Through Facebook’s accessibility initiative, Internet.org, the social media giant now has 100 million active users in Africa, and 80 percent of those are via mobile, signaling that most people on the continent are opting for a small screen for Internet access rather than a laptop or other larger device. This is a whopping 50 percent of all Africans connected to the Internet, reports TechCrunch.
So if drones, satellites, and deals for free access from local carriers get the Internet to more people in such places like India and South America, it is most likely a big percentage of them will become Facebook users.
Facebook’s latest user milestone offers more detail to its typical earnings report of user growth breakdowns, which groups Africa into a big “Rest Of World” region that had 411 million active users at the end of Q2 2014. “To put the 50 percent penetration rate of Facebook amongst Internet-connected Africans, Facebook has a 71 percent penetration rate in the US and Canada region, or 204 million users out of 283.7 million,” reports TechCrunch.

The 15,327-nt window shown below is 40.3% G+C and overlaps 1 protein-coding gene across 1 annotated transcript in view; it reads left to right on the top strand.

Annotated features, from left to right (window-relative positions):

Facebook has been working diligently to get more users in Africa. The tech company recently announced a telecom partnership to bring Internet to the five billion people who are disconnected. Through this deal it debuted its Internet.org app in Zambia. The African telecom Airtel fully subsidizes the data charges so that the Internet.org’s app will show people the value of the Internet, and ultimately get them to buy a subscription to the whole web.
Since Internet usage in much of Africa is prohibitively high, Facebook is working on such types of free Internet carrier partnerships among other ways to decrease data expenditures and offer improved transmission efficiency.
As the company writes “We know that a one-size-fits-all approach won’t work when it comes to building products and solutions that address diverse local needs around the world, which is why we’re committed to crafting solutions specifically for high-growth markets.”